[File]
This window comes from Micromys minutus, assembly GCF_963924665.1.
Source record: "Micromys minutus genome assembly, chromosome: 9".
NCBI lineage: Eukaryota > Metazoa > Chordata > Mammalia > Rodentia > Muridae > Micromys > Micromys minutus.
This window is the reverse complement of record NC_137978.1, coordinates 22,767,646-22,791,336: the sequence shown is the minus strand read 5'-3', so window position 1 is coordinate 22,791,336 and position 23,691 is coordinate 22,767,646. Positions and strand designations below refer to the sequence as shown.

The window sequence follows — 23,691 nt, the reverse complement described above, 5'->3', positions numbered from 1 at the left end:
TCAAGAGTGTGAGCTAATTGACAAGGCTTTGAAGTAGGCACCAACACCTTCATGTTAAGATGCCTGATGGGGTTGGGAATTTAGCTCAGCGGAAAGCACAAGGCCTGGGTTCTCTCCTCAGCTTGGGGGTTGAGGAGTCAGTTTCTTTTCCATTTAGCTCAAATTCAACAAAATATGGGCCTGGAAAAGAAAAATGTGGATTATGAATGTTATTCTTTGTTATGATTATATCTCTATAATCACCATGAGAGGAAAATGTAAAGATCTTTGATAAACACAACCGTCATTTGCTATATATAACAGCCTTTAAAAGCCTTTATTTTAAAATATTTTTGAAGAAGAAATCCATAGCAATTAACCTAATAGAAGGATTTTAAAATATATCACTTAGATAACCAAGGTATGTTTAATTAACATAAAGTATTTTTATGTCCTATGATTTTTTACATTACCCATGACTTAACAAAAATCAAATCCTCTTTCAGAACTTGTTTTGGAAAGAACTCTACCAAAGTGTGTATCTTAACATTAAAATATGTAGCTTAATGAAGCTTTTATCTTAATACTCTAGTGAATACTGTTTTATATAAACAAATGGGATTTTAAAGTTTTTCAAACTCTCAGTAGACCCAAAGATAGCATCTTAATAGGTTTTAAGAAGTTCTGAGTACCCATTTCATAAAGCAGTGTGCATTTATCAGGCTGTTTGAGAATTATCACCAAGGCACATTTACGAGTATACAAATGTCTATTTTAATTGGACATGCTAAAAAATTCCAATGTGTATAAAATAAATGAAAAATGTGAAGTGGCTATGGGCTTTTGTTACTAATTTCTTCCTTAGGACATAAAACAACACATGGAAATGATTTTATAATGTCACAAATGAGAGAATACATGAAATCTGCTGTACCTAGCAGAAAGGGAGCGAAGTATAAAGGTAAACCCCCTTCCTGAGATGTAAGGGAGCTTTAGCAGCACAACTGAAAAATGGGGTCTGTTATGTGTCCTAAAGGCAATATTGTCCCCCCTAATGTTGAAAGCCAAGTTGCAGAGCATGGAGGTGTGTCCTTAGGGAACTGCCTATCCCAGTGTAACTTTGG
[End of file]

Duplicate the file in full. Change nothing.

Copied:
This window comes from Micromys minutus, assembly GCF_963924665.1.
Source record: "Micromys minutus genome assembly, chromosome: 9".
NCBI lineage: Eukaryota > Metazoa > Chordata > Mammalia > Rodentia > Muridae > Micromys > Micromys minutus.
This window is the reverse complement of record NC_137978.1, coordinates 22,767,646-22,791,336: the sequence shown is the minus strand read 5'-3', so window position 1 is coordinate 22,791,336 and position 23,691 is coordinate 22,767,646. Positions and strand designations below refer to the sequence as shown.

The window sequence follows — 23,691 nt, the reverse complement described above, 5'->3', positions numbered from 1 at the left end:
TCAAGAGTGTGAGCTAATTGACAAGGCTTTGAAGTAGGCACCAACACCTTCATGTTAAGATGCCTGATGGGGTTGGGAATTTAGCTCAGCGGAAAGCACAAGGCCTGGGTTCTCTCCTCAGCTTGGGGGTTGAGGAGTCAGTTTCTTTTCCATTTAGCTCAAATTCAACAAAATATGGGCCTGGAAAAGAAAAATGTGGATTATGAATGTTATTCTTTGTTATGATTATATCTCTATAATCACCATGAGAGGAAAATGTAAAGATCTTTGATAAACACAACCGTCATTTGCTATATATAACAGCCTTTAAAAGCCTTTATTTTAAAATATTTTTGAAGAAGAAATCCATAGCAATTAACCTAATAGAAGGATTTTAAAATATATCACTTAGATAACCAAGGTATGTTTAATTAACATAAAGTATTTTTATGTCCTATGATTTTTTACATTACCCATGACTTAACAAAAATCAAATCCTCTTTCAGAACTTGTTTTGGAAAGAACTCTACCAAAGTGTGTATCTTAACATTAAAATATGTAGCTTAATGAAGCTTTTATCTTAATACTCTAGTGAATACTGTTTTATATAAACAAATGGGATTTTAAAGTTTTTCAAACTCTCAGTAGACCCAAAGATAGCATCTTAATAGGTTTTAAGAAGTTCTGAGTACCCATTTCATAAAGCAGTGTGCATTTATCAGGCTGTTTGAGAATTATCACCAAGGCACATTTACGAGTATACAAATGTCTATTTTAATTGGACATGCTAAAAAATTCCAATGTGTATAAAATAAATGAAAAATGTGAAGTGGCTATGGGCTTTTGTTACTAATTTCTTCCTTAGGACATAAAACAACACATGGAAATGATTTTATAATGTCACAAATGAGAGAATACATGAAATCTGCTGTACCTAGCAGAAAGGGAGCGAAGTATAAAGGTAAACCCCCTTCCTGAGATGTAAGGGAGCTTTAGCAGCACAACTGAAAAATGGGGTCTGTTATGTGTCCTAAAGGCAATATTGTCCCCCCTAATGTTGAAAGCCAAGTTGCAGAGCATGGAGGTGTGTCCTTAGGGAACTGCCTATCCCAGTGTAACTTTGG